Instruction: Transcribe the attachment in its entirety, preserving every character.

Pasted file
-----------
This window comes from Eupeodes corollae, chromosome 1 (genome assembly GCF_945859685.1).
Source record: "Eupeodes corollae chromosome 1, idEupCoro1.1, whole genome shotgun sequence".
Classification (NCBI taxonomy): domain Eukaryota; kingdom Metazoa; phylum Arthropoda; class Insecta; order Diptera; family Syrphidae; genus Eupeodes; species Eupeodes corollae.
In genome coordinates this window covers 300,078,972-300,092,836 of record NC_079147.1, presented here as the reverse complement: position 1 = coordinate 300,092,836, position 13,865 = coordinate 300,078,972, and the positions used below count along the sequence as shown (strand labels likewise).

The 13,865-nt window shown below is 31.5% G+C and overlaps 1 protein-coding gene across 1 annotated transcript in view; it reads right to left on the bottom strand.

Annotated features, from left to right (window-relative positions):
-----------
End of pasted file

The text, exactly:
This window comes from Eupeodes corollae, chromosome 1 (genome assembly GCF_945859685.1).
Source record: "Eupeodes corollae chromosome 1, idEupCoro1.1, whole genome shotgun sequence".
Classification (NCBI taxonomy): domain Eukaryota; kingdom Metazoa; phylum Arthropoda; class Insecta; order Diptera; family Syrphidae; genus Eupeodes; species Eupeodes corollae.
In genome coordinates this window covers 300,078,972-300,092,836 of record NC_079147.1, presented here as the reverse complement: position 1 = coordinate 300,092,836, position 13,865 = coordinate 300,078,972, and the positions used below count along the sequence as shown (strand labels likewise).

The 13,865-nt window shown below is 31.5% G+C and overlaps 1 protein-coding gene across 1 annotated transcript in view; it reads right to left on the bottom strand.

Annotated features, from left to right (window-relative positions):